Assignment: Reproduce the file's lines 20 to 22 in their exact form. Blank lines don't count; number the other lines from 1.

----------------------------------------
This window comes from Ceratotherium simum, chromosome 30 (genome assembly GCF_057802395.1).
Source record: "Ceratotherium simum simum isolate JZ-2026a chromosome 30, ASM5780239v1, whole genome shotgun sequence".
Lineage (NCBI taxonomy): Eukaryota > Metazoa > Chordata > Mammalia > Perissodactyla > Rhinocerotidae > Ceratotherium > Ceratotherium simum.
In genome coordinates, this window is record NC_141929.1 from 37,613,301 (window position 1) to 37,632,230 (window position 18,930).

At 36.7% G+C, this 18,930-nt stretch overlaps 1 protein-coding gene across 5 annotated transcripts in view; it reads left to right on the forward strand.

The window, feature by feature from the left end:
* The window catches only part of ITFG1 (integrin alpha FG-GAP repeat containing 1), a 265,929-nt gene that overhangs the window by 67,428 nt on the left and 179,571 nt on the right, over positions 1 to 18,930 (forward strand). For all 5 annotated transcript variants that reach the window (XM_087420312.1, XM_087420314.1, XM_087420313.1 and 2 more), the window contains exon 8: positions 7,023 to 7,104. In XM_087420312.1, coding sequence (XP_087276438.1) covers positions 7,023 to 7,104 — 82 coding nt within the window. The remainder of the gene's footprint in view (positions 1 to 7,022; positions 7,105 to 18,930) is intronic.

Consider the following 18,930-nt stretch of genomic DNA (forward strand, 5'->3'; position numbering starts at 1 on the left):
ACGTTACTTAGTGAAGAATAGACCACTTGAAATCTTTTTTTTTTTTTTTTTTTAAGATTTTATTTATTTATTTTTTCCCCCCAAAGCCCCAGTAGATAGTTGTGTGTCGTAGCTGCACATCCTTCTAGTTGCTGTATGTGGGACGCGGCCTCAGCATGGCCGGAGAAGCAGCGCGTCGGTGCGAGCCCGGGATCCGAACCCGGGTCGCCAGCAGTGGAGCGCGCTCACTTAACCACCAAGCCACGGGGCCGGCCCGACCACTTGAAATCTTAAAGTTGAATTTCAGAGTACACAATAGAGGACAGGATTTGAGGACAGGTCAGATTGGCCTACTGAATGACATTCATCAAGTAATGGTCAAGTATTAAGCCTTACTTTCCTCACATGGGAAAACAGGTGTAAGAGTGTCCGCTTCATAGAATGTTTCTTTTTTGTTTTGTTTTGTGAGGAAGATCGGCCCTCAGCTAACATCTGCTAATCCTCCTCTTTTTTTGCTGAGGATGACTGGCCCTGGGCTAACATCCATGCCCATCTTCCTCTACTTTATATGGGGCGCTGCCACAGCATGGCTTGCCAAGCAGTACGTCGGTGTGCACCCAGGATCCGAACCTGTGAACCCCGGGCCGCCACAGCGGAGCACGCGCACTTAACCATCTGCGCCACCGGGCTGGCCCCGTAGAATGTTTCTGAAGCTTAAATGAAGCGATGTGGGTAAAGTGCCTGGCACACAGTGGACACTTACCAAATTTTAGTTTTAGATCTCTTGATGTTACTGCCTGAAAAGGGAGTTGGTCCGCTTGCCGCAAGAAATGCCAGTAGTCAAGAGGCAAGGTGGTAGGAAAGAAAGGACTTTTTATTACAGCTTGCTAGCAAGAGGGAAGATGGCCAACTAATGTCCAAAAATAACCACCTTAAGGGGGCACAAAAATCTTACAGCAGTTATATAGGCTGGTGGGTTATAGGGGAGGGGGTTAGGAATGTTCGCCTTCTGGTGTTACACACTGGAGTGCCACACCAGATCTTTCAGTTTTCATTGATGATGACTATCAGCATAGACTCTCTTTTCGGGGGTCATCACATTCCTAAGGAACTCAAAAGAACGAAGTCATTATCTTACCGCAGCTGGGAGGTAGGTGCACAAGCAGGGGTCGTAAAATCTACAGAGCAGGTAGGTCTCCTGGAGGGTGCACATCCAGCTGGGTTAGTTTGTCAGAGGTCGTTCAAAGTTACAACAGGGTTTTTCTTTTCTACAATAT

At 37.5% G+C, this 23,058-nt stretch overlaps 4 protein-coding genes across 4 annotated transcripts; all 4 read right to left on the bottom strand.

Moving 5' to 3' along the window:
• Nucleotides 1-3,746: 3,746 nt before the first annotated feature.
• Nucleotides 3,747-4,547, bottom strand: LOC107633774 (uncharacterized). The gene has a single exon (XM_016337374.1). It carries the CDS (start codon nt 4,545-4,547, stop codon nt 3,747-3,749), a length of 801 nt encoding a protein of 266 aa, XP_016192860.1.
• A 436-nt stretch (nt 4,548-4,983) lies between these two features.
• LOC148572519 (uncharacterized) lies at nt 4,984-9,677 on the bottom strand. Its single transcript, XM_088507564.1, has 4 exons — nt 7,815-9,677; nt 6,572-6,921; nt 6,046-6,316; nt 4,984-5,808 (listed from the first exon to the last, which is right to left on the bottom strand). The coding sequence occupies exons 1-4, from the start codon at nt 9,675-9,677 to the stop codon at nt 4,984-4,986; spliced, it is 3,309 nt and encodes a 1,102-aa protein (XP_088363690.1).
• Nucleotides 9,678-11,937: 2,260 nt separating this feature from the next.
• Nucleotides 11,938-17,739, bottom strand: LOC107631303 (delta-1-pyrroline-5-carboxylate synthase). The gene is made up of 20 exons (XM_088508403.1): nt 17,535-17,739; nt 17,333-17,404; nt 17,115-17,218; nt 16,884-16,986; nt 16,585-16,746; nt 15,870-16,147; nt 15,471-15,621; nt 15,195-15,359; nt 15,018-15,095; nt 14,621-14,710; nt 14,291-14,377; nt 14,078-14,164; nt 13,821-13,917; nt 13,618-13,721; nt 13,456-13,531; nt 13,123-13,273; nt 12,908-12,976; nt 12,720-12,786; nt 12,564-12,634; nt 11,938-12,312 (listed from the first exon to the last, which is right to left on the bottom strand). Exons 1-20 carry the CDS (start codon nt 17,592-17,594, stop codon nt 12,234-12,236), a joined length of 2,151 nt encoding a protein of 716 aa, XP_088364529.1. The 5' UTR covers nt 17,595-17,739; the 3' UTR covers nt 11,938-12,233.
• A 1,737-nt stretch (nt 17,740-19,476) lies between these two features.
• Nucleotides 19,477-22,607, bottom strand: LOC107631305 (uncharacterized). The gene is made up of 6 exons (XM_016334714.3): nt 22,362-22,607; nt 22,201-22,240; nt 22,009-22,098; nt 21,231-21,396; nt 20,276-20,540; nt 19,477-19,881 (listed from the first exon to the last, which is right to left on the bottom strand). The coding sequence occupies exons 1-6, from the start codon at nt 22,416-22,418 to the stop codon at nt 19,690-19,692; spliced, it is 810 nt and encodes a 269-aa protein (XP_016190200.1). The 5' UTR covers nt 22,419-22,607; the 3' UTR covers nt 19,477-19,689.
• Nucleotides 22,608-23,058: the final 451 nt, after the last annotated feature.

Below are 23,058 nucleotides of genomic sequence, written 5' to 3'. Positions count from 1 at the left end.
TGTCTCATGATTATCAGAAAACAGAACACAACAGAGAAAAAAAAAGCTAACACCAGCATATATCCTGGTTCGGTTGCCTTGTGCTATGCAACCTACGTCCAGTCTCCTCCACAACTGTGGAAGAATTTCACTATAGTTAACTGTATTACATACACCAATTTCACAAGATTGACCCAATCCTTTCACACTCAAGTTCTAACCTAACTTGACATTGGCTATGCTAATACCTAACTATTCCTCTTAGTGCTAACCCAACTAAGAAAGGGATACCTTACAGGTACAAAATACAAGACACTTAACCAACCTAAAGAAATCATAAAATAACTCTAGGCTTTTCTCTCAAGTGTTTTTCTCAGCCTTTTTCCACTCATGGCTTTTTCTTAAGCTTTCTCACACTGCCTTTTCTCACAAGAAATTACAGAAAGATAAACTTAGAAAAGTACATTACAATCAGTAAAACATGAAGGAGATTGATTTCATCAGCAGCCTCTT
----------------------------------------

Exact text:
• Nucleotides 22,608-23,058: the final 451 nt, after the last annotated feature.

Below are 23,058 nucleotides of genomic sequence, written 5' to 3'. Positions count from 1 at the left end.
TGTCTCATGATTATCAGAAAACAGAACACAACAGAGAAAAAAAAAGCTAACACCAGCATATATCCTGGTTCGGTTGCCTTGTGCTATGCAACCTACGTCCAGTCTCCTCCACAACTGTGGAAGAATTTCACTATAGTTAACTGTATTACATACACCAATTTCACAAGATTGACCCAATCCTTTCACACTCAAGTTCTAACCTAACTTGACATTGGCTATGCTAATACCTAACTATTCCTCTTAGTGCTAACCCAACTAAGAAAGGGATACCTTACAGGTACAAAATACAAGACACTTAACCAACCTAAAGAAATCATAAAATAACTCTAGGCTTTTCTCTCAAGTGTTTTTCTCAGCCTTTTTCCACTCATGGCTTTTTCTTAAGCTTTCTCACACTGCCTTTTCTCACAAGAAATTACAGAAAGATAAACTTAGAAAAGTACATTACAATCAGTAAAACATGAAGGAGATTGATTTCATCAGCAGCCTCTT